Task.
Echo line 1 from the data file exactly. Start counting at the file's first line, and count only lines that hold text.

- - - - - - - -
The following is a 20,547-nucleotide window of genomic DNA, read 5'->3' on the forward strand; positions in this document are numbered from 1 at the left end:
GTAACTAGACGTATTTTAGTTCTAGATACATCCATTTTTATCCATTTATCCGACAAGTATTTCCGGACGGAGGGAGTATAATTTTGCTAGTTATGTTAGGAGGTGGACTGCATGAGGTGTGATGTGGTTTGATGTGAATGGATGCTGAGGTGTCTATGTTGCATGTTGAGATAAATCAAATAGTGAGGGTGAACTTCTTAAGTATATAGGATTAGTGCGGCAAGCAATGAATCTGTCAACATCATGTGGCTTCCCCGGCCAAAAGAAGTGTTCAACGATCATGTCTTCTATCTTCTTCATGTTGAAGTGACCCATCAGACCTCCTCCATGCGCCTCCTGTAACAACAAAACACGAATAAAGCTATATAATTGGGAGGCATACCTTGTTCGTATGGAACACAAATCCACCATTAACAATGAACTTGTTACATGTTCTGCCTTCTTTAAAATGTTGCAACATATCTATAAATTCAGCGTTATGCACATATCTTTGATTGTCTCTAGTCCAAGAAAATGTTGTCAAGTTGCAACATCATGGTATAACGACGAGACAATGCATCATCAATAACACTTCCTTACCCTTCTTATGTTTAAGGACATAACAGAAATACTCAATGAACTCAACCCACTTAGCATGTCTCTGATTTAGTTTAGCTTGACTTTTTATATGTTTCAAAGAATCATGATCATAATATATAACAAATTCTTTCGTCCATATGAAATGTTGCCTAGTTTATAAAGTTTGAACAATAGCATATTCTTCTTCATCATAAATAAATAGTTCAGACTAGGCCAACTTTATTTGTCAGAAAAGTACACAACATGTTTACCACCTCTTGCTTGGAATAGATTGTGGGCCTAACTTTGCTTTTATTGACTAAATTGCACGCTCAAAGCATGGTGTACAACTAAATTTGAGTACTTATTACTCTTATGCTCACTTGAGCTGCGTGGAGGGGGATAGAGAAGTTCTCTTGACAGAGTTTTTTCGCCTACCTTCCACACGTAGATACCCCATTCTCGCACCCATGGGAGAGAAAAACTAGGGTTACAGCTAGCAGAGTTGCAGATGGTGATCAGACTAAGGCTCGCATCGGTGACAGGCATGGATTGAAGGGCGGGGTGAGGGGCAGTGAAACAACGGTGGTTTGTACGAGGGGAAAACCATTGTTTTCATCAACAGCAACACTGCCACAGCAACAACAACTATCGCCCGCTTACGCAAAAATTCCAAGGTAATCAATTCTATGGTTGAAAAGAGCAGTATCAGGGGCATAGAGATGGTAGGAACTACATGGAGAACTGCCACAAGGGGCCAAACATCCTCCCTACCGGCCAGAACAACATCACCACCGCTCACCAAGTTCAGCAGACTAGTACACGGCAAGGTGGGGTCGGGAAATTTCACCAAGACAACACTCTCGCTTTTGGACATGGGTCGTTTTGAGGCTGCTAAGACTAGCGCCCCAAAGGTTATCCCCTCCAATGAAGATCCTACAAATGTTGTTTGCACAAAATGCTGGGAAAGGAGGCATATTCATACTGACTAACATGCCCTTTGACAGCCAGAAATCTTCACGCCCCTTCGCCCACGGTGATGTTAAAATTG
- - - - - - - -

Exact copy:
The following is a 20,547-nucleotide window of genomic DNA, read 5'->3' on the forward strand; positions in this document are numbered from 1 at the left end: